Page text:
Speaking from the heart …

The surprise dedication

This Sunday morning brought a new experience for us. The Pastor at a local church plant visits our centre regularly as our organisation assists him in his role of coordinating the prison ministry in Lae. We gladly accepted the invitation to speak about the work of Bible translation and our supporting role. It was then made clear that he wanted me to autim tok (preach) and, yes, the service is in tok pisin. [ At the end of the service he threw me the task of publicly dedicating a newly married couple ….. that was certainly a new experience! ]

Preaching in a second language may seem a little daunting at first, but as I started preparing I realised that the vocabulary necessary for a tok pisin sermon is all there in the Scriptures. ‘Church speak’ is less involved than the tok pisin used in day-to-day living. From day one, the Tok Pisin Bible has been a primary source of becoming familiar with the language. Writing out the sermon – taken from Philippians 2 and Ephesians 4 – using the Bible to clarify certain phrases and expressions proved helpful.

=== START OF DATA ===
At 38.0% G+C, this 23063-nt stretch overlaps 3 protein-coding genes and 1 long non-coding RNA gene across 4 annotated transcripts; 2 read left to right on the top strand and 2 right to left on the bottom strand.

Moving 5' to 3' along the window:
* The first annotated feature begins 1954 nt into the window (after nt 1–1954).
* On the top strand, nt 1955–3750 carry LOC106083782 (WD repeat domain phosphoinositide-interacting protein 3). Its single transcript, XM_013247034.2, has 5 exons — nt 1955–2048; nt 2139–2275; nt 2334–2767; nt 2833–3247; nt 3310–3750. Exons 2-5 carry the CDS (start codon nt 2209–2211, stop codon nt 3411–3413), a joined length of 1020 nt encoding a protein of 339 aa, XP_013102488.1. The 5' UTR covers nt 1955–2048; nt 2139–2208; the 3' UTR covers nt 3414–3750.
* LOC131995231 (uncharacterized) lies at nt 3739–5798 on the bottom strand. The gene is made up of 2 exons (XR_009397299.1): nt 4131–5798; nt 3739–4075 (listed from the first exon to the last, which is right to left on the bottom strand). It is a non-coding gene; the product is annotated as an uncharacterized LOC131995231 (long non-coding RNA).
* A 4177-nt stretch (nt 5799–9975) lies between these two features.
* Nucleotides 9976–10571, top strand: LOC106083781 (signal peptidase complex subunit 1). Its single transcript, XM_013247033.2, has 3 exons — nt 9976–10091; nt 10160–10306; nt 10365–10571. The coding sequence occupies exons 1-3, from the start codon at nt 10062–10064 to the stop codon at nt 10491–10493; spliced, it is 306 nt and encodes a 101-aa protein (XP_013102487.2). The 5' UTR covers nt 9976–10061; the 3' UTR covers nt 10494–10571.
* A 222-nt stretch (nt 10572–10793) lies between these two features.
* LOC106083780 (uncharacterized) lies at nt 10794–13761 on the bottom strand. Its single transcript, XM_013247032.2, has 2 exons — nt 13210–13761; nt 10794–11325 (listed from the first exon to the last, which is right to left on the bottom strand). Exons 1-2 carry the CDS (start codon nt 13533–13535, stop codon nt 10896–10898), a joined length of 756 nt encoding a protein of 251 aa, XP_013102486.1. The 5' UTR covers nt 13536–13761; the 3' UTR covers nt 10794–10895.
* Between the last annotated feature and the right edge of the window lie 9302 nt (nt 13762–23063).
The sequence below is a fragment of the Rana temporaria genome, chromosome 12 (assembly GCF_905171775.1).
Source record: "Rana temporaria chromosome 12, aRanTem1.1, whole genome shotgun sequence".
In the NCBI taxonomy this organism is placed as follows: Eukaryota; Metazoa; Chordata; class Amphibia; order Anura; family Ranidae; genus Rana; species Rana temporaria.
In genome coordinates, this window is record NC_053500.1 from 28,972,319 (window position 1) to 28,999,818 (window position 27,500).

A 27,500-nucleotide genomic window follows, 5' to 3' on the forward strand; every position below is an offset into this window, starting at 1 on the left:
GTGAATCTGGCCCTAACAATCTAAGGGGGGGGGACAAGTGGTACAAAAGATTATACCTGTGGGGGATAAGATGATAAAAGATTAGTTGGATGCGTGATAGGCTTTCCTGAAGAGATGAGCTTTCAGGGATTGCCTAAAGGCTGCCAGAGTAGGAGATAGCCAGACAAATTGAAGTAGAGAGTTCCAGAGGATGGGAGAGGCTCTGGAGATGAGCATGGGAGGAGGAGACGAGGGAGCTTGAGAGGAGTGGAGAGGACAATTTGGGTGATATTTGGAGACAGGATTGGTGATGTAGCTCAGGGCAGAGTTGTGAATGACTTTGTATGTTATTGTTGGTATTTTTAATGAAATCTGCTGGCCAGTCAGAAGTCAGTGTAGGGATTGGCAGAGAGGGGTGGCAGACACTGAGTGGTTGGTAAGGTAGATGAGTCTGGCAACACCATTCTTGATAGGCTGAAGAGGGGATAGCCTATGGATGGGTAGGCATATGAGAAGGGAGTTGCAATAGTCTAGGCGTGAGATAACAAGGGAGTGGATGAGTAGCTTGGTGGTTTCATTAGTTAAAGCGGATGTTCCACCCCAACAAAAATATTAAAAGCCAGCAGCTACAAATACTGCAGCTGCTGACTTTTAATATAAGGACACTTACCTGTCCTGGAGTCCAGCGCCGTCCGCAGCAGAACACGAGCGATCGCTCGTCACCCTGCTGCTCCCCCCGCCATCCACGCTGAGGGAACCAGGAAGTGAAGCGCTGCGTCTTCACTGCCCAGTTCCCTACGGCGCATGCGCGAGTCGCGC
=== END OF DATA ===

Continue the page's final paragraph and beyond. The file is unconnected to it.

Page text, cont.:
Yupela olgeta i mas holim wanpela tingting tasol, na bihainim wanpela pasin bilong laikim tru ol arapela. Yupela i mas i stap wanbel truFilipai 2:2b

What turned out to be difficult was the actual preaching. Presenting what I had prepared was not the issue, but being content with the simplicity of the language proved to be the challenge. I wanted to say so much, to challenge the church with the need to be serving each other while focused on building each other up in Christ. To be looking to Christ as the source of that true Christian love for their brothers and sisters. The language and cultural barrier seemed to leave me searching for ways to fill the words with meaningful emotion.

It gave a real insight into why Bible translation is so critical. Many Papua New Guineans can read tok Pisin and even English, yet texts in these languages are often just a collection of words – individual meanings may be understood, but the emotion and expression behind phrases, sentences and paragraphs can be lost in the labourious task of reading. I was able to construct a tok pisin sentence, and combine sentences into a sermon….. but could I truly make it say anything meaningful?

Yet speak the Scriptures to someone in their heart language, and their minds are opened to the full capacity of expression and emotion. They hear truly the heart of God speaking to them in His powerful and beautiful word.Untitled2

Please pray …

  • that the people of PNG would be enabled to receive God’s word in a meaningful way
  • that individual Christians, and churches would be strengthened by sound teaching

Published by

Keith and Elspeth Campbell

keith - elspeth _ campbell @ wycliffe . org . au To email us please type the above email address without the spaces. Thank you.